Silos Córdoba

Swedish Steel Prize

Silos Cordoba has been awarded with the second prize at the Swedish Steel Prize 2008 for its development of the high strength steel silo that is 25% lighter and 30% cheaper to transport than its predecessor.

Silos Cordoba has been awarded with the second prize at the Swedish Steel Prize 2008 for its development of the high strength steel silo that is 25% lighter and 30% cheaper to transport than its predecessor.

High strength steel is the material that has taken the weight off the shoulders of the Spanish company Silos Cordoba in two senses. Without compromising on strength, the weight of the finished products has been cut. This has resulted in substantially reduced transport costs, lower fuel consumption and quicker erection. For this leading European silo manufacturer, it’s now full speed ahead for business around the world. These successes are backed by innovative design work, for which the company is now nominated for the Swedish Steel Prize 2008 design award.

After the changeover to high strength steel, less material is needed for manufacturing products with the same properties and strength as in the past. As a result, one third of the transport costs has been eliminated and erection has been speeded up by around 20 percent. The benefits of the changeover have been clear to Silos Cordoba for a number of years. The new designs are the result of determined work to put high strength steels to optimum use. The company has been nominated for the Swedish Steel Prize.

”High strength steel offers distinct benefits,” explains José Cabrera Cuevas, Technical Executive at Silas Cordoba. ”Less material is needed than in the past for an equally strong or even stronger product. This has given us great opportunities in the design work, and we have developed very competitive products.”

Lower transport costs and better environment

The market was initially doubtful about the new silos made of high strength steels. Customers expected heavy designs as proof of adequate strength. But the attitude of customers is now more positive, and there is a keen demand for the new silos. Quicker erection is appreciated and so are the fewer trucks needed for transporting all of the parts.
”Some time ago, a delivery of new silos to Slovakia weighed 1200 tonnes and needed more than 30 trucks,” explains Cabrera Cuevas. ”In the past, a similar delivery would have weighed 1500 tonnes and would have needed 42 trucks. So we saved more than 12 cubic metres of diesel oil by switching to high strength steels. In addition to the cut in costs, the emissions also decreased.”

The production of silos is entirely customized. High strength steel strip is roll formed at the factory directly from a coil, and is punched and cut into finished cover sheets of exactly the right shape. The factory also includes production lines for roof parts, load-bearing structures and other parts needed for every silo.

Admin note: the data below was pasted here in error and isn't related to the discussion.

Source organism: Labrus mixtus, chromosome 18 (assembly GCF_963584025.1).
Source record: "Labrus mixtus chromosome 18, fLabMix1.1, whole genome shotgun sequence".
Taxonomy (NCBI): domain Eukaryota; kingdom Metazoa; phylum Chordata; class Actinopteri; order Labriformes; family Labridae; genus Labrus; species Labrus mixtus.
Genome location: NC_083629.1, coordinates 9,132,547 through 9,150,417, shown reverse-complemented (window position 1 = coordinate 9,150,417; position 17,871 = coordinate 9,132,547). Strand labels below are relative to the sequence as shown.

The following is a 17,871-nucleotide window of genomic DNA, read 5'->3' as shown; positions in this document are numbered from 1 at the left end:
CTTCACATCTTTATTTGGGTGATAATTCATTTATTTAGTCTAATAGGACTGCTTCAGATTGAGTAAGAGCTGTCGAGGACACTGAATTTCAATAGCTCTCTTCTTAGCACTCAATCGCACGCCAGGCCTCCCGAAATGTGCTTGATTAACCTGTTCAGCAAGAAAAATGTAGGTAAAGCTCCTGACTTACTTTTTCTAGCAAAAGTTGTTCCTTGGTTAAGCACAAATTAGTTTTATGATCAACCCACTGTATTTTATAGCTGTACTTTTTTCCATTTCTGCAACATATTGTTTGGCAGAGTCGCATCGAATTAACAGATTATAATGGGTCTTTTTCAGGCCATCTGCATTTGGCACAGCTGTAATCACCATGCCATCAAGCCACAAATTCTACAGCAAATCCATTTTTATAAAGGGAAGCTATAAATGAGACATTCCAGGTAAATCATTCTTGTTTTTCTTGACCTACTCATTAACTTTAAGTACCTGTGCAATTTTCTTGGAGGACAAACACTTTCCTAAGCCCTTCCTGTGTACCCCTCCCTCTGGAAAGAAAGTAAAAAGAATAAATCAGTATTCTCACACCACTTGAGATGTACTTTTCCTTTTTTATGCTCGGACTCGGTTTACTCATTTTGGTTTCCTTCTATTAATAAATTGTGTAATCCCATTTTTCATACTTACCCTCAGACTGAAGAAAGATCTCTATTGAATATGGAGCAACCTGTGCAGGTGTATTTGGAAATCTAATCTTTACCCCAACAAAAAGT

20 000 cubic metres

The thicknesses of the high strength cover sheets vary depending of their locations on the silo. The higher up, the thinner the sheets. Every silo is basically ”tailored” to the order. The span of the silos produced is wide – ranging from small silo buildings measuring only a few metres up to the largest units that are more than 30 metres high and upward of 20 metres in diameter. The volume of the largest silo is about 20 000 cubic metres. Around 1200 – 1300 cover sheets are needed for the biggest silo, in addition to a multitude of load-bearing structural parts.

Silos Cordoba uses high strength, hot-dip galvanized sheet steel with minimum yield strengths of between 460 and 500 MPa for the cover sheets. An untreated, hot-rolled steel with a minimum yield strength of 600 MPa is used for the load-bearing structural parts. Plans are afoot to use steels of even higher strength, and the company is studying the possibility of going up to 700 MPa.

The determined work of Silos Cordoba has gained the involvement of the entire company. In addition to being profitable to the company and its customers, the surrounding world has benefited by reduced transport work and consequently lower emissions. For its work on the high strength steel silo, Silos Cordoba has been nominated for the Swedish Steel Prize 2008 design award. Regardless of the results of the nomination, the company has gained new opportunities in which high strength steels have come to stay.

About the Swedish Steel Prize

The Swedish Steel Prize is aimed to serve as an inspiration. It is intended to give glimpse of the endless potential offered when continual development of a material is combined with creative forces that are capable of putting to full use all of the opportunities presented by the material.

The Swedish Steel Prize is an international prize. In essence, it can be won by anyone who has developed a product that includes advanced high strength steels as well as construction and wear-resistant steels or a method that expands the field of application for these steels.

The winners may thus be individual persons, companies or institutions.

The Swedish Steel Prize was awarded for the first time in 1999. It is an annual prize which is destined to encourage all of those who open new paths – be they large or small – towards development and improvement.

The winner of the prize receives a statuette by the artist Jörg Jeschke and a scholarship amounting to SEK 100 000.

For more details, watch the company presentation video Swedish Steel Prize 2008 Silos Cordoba Presentation, Swedish Steel Prize 2008 finalists or visit the Steel Prize Blog

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